“Farchitecture.” That’s the portmanteau word Natasha Case and Freya Estreller, co-founders of ice-cream purveyor Coolhaus and co-authors of Coolhaus Ice Cream Book (HMH/Rux Martin, May), use to describe their “food plus architecture” take on the classic frozen dessert. With flavors like “Mintimalism,” “Frank Behry,” and “Norman Bananas Foster,” their ice cream pays cheeky tribute to design history while pleasing the palates of the many dessert-lovers—architecturally in the know or not—turning to artisanal ice cream for their sugar fixes.

Coolhaus’s relatively rapid success can be traced to humble beginnings. In 2008, at the peak of the economic recession, Case, then 25, was studying architecture at UCLA and finishing her master’s thesis on the relationship between food and architecture—a project that, according to Estreller, involved “making ice cream and cookies in her home and naming them after architects.” Estreller, 26 at the time, was working in real estate in Southern California and experiencing something of a “quarter-life crisis,” as she put it. Together, the two began to see Case’s ice-cream thesis as not only a “funny art project,” but also “the perfect vehicle to explore a business in the food industry,” said Estreller.

Inspired by a wave of gourmet food trucks, most notably Kogi Korean BBQ, they decided to buy a truck off of Craigslist, with the idea that their new company, which they had officially named Coolhaus (a play on Bauhaus), could be, according to Estreller, “the first reinvention of the ice-cream truck.” There were hurdles from the outset—for one, the truck had a faulty engine and sat in Estreller’s mother’s driveway for months—but in 2009, the entrepreneurs got their first big break. The Coachella music festival in Palm Springs allowed them to set up shop in its campground area; theirs was the first food truck in the festival’s history to do so. “We went full force,” said Estreller. “We were able to get the name out there and make enough money to pay for the product.” In their view, it was an all-around success.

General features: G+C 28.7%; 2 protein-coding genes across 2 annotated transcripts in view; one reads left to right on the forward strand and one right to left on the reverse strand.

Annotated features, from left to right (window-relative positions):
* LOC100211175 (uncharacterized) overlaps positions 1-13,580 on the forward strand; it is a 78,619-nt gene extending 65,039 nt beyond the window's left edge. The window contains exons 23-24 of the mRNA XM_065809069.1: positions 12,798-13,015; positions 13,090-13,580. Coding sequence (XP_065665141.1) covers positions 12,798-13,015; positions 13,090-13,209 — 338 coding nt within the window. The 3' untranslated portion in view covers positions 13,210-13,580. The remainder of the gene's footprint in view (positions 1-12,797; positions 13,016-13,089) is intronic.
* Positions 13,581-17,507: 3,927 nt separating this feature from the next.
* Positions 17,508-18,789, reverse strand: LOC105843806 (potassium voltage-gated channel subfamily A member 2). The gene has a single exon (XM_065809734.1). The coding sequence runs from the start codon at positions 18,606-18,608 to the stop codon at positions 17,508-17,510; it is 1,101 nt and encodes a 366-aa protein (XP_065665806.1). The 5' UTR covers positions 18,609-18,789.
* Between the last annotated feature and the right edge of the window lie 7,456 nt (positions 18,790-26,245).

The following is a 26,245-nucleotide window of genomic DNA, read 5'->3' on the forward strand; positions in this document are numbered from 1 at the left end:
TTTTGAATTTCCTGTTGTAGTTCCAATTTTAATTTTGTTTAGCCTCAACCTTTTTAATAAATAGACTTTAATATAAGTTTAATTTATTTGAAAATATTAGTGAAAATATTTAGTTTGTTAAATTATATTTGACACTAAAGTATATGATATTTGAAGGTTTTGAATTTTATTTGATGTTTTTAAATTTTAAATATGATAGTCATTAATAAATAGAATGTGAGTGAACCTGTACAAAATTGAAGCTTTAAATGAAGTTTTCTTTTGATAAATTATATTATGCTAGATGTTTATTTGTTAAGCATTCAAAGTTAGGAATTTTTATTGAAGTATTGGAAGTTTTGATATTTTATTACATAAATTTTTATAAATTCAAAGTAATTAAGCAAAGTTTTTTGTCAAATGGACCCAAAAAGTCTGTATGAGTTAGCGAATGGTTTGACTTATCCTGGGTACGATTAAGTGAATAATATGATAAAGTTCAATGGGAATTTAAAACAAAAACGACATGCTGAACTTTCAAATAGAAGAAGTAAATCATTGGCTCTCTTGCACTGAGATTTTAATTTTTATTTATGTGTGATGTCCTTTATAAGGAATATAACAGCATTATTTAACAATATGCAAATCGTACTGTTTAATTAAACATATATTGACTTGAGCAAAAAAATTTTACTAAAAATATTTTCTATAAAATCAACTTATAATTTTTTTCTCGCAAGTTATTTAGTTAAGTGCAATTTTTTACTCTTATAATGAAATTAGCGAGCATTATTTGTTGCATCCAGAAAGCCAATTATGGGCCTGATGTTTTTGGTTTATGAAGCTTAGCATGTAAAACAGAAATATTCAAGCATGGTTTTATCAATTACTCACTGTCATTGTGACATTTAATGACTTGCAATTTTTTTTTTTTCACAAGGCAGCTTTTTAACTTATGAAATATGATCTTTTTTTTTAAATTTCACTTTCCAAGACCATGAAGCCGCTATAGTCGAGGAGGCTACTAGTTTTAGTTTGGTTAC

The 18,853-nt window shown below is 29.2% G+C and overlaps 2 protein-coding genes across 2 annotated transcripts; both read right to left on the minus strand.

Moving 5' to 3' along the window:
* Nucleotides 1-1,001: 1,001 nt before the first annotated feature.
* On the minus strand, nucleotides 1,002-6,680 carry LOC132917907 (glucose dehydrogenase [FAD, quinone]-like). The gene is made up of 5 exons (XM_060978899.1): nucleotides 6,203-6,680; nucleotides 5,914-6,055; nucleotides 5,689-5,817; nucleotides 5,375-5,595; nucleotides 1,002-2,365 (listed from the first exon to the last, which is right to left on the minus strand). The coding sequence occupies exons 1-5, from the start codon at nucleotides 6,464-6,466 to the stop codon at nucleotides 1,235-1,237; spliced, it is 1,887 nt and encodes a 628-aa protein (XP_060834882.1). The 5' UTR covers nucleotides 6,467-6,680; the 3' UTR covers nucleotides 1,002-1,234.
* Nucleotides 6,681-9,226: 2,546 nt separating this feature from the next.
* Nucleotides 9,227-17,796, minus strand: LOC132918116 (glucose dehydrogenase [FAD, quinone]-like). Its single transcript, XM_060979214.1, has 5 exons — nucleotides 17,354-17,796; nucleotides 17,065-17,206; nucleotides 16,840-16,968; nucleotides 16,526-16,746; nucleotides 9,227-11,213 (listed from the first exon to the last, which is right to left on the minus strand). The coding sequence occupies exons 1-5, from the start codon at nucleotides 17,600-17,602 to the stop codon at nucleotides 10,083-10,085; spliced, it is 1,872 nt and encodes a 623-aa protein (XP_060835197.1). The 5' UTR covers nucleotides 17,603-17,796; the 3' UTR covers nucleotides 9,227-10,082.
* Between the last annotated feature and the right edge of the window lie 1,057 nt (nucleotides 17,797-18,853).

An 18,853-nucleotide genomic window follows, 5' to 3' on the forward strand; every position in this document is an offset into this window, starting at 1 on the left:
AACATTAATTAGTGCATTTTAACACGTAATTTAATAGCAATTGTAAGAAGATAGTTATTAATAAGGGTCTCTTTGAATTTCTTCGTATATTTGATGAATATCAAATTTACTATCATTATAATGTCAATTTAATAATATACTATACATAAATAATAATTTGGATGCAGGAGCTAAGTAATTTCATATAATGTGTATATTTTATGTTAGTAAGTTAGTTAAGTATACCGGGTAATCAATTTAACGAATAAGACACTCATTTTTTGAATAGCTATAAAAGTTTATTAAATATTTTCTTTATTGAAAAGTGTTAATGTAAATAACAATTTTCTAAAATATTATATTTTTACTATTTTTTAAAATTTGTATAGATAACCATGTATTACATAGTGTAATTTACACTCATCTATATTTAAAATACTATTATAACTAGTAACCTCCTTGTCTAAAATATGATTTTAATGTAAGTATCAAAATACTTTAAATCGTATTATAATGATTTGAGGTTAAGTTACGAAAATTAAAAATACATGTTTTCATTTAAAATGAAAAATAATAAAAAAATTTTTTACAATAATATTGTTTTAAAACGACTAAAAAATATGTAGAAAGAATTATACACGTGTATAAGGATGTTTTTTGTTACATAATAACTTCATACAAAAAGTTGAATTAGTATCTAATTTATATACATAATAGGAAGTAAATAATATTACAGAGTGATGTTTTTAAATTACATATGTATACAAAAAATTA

By the time they returned from the festival, Coolhaus had gone viral. The company’s Twitter account had racked up a sizable following, and media outlets such as the Los Angeles Times were asking about the company’s next move. For the owners of a food truck company whose only truck didn’t even run properly (Case and Estreller had to tow it to the festival and back), the response was unexpected to say the least.

The two business partners eventually got their truck fixed, and then, over the next couple years, put more vehicles on the road, not only in Los Angeles but also in Austin and New York City. They also began selling the ice cream in prepackaged form to supermarkets in 2010, and opened their first storefront in L.A. the following year. “We were young and energetic and sort of naive,” said Estreller. “You can walk through a wall if you don’t know that it’s there.”

Around this time, Case and Estreller were approached by Katherine Latshaw—at the time, an agent with The Literary Agency East, and now with Folio Literary Management—about the prospect of doing a book. They were initially hesitant. “We were in the middle of expansion,” said Estreller. Amid opening more trucks and increasing distribution, the partners weren’t sure they could take on another project.